Susan La Flesche Picotte
In the 19th century, few U.S. medical schools would accept women, and at first, none wanted a Native-American woman. This is an unusual story.
(Story continues from "Read More")
Born in 1865 on the Omaha Indian reservation in Nebraska, Susan's parents were half white, half Omaha, and her father, Joseph La Flesche, was the Tribal Chief.
Susan's father encouraged his children to speak English as well as Omaha, and learn the ways of white people, because he believed it would open many opportunities for them.
As a result, Susan was educated in a Quaker boarding school on the reservation.
She later graduated from Hampton Institute in Virginia, a "Negro" college that Native-Americans were allowed to attend to "civilize" them.
While at Hampton, Susan fell deeply in love with Thomas Ikinicapi, a handsome young man from the Sioux tribe.
But at that time, if a woman could get into medical school, she was expected to remain single for years afterward, to devote herself to her medical practice.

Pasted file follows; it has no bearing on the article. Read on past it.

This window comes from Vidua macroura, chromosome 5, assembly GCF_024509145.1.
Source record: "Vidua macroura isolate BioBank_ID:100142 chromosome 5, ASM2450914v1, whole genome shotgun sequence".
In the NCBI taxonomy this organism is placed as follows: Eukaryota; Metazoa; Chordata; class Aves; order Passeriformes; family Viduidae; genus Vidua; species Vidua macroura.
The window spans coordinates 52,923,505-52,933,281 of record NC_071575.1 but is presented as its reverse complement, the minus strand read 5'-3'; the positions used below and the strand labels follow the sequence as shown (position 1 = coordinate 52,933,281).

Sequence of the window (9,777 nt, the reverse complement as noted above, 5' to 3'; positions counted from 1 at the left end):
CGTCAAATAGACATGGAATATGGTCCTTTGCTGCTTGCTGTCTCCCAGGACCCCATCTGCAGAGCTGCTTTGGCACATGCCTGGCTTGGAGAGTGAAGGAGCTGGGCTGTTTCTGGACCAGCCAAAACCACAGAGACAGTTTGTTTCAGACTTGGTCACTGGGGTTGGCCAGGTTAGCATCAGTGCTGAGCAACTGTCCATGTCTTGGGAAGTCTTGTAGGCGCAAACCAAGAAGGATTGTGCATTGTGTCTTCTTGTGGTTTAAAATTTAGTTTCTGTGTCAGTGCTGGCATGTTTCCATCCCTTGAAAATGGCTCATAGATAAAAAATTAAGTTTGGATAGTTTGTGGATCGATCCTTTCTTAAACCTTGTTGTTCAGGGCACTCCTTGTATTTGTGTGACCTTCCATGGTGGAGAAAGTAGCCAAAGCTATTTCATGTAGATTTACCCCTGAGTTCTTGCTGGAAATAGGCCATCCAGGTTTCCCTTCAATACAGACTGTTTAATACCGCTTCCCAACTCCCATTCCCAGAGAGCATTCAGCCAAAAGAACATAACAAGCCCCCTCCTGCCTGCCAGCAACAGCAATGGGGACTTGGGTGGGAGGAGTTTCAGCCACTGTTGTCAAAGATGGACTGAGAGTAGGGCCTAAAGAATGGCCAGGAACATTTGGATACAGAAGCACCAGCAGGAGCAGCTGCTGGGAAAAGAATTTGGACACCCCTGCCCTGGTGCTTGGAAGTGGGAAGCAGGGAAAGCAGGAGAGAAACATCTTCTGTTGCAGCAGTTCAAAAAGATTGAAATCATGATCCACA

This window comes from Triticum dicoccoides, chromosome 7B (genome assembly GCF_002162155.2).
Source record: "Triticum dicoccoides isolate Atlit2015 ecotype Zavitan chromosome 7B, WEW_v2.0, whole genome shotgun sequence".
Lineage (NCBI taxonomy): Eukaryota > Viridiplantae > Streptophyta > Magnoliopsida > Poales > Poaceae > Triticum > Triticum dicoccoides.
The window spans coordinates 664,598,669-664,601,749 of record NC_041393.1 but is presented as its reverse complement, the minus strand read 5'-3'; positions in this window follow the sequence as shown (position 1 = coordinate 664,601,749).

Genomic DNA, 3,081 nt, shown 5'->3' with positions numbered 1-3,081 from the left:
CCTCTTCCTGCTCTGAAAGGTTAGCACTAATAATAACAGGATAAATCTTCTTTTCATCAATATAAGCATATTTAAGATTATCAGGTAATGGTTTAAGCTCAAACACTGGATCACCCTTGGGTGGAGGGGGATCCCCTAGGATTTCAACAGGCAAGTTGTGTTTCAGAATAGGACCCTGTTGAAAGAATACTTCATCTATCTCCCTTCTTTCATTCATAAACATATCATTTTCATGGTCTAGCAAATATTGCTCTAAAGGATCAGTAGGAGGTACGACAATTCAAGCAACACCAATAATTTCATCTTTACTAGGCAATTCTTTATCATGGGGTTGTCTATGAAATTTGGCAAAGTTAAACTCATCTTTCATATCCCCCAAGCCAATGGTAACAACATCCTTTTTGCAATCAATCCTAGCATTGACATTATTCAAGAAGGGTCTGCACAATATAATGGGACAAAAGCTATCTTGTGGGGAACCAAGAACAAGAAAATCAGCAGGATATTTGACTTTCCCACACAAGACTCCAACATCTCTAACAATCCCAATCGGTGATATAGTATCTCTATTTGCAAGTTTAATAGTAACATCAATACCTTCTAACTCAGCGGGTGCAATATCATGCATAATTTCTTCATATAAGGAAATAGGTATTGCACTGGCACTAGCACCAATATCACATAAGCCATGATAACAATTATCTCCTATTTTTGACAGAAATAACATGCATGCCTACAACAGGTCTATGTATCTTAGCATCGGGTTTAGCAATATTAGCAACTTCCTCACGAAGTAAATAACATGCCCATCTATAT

It was medical school or Thomas and with an aching heart, she chose medical school.
Susan was accepted by the Woman's Medical College of Pennsylvania, but she couldn't afford to attend.
Susan La Flesche with her mother and sons
But the white women that comprised the Connecticut Indian Association supported her, paying her medical school expenses, including tuition, books and housing.
In 1889, Susan graduated as class valedictorian, and subsequently became the Omaha Agency Indian School Doctor.
Susan's practice also included the local community, among them white people willing to trust "an Indian" to care for them.
She often made house calls, and for Native-Americans, also translated government documents and wrote letters for them to the Office of Indian Affairs, which ran the reservation.
In 1894, Susan married Henry Picotte (pronounced "Pee Cot") from the Sioux tribe, and later they had two sons.
But Henry was an alcoholic, unable to support their family.
Alcohol devastated the Omaha tribe, and the community at large, and Susan campaigned against alcohol as a temperance movement leader.
She also tried to stamp out tuberculosis, which took many lives including Henry's in 1905.
But through it all Susan had a seemingly impossible dream, to build a hospital on the reservation, and in 1913, her dream came true, a godsend to the Omaha tribe.
Susan La Flesche Picotte Memorial Hospital
Today, that beautiful hospital, now a community medical center and a National Historic Landmark is named in her honor, a fitting tribute to the woman whose work made that hospital possible.